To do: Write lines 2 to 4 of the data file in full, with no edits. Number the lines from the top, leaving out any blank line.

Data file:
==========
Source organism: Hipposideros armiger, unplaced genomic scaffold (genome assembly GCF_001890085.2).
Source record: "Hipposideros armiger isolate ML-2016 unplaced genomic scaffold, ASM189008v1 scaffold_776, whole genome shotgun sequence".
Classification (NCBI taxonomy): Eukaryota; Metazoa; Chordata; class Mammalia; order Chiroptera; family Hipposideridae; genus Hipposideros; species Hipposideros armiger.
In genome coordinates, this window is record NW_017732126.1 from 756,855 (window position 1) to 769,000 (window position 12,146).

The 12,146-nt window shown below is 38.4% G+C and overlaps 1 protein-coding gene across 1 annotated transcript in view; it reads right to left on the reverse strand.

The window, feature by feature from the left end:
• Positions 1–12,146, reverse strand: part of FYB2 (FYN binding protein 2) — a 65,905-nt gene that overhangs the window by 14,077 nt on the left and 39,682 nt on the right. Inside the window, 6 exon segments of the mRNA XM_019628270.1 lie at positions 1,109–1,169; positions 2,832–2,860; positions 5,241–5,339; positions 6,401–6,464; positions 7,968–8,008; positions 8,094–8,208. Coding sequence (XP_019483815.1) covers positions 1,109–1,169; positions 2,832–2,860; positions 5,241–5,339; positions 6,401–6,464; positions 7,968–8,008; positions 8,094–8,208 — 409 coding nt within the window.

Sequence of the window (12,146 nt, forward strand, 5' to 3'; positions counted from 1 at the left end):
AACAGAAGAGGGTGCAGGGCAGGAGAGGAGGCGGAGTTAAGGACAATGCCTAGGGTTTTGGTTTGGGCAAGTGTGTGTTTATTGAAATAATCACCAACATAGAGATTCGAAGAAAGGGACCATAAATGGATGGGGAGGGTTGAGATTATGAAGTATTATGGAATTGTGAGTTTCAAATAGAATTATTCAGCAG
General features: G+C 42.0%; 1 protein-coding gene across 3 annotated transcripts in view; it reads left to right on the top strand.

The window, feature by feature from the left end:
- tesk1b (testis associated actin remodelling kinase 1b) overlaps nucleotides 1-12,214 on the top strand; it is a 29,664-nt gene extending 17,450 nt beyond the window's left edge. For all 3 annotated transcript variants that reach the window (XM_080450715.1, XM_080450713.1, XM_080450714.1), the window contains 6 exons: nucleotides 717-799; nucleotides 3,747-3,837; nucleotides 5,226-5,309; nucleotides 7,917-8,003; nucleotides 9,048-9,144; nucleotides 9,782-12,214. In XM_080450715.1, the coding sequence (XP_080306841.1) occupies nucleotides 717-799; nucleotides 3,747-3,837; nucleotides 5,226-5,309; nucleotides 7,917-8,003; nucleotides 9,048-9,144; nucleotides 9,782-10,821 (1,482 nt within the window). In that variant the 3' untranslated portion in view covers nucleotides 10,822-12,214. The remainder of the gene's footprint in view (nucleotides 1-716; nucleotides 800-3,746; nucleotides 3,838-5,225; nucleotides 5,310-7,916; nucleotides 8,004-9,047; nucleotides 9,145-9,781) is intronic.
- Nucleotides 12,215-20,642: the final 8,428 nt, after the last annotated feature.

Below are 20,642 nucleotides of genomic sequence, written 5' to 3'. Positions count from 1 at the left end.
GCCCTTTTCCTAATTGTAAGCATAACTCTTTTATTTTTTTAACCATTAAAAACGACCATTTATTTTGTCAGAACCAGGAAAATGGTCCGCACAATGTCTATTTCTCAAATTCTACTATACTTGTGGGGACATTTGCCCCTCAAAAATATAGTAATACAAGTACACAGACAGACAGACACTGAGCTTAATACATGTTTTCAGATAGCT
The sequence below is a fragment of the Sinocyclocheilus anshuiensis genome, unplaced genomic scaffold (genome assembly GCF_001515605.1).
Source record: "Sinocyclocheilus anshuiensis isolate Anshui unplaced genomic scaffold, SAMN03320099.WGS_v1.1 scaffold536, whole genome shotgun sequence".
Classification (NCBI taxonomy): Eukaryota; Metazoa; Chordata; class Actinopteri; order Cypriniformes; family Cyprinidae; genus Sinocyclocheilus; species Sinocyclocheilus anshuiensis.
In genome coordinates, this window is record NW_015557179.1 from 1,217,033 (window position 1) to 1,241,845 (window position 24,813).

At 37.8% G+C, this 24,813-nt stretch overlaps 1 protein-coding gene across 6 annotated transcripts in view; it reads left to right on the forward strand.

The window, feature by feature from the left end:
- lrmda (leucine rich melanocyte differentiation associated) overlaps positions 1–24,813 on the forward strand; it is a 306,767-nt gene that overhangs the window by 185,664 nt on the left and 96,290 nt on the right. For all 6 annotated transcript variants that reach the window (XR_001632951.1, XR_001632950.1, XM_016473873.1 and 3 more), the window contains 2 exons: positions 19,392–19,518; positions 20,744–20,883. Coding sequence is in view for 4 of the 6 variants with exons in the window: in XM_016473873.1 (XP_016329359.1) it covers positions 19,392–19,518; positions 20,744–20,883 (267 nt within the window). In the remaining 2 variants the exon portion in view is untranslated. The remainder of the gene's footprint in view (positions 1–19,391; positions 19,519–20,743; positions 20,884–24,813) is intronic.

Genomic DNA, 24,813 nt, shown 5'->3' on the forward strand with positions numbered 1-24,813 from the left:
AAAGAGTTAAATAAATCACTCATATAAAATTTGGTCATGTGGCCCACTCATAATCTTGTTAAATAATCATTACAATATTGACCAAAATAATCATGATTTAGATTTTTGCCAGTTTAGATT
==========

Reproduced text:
Source record: "Hipposideros armiger isolate ML-2016 unplaced genomic scaffold, ASM189008v1 scaffold_776, whole genome shotgun sequence".
Classification (NCBI taxonomy): Eukaryota; Metazoa; Chordata; class Mammalia; order Chiroptera; family Hipposideridae; genus Hipposideros; species Hipposideros armiger.
In genome coordinates, this window is record NW_017732126.1 from 756,855 (window position 1) to 769,000 (window position 12,146).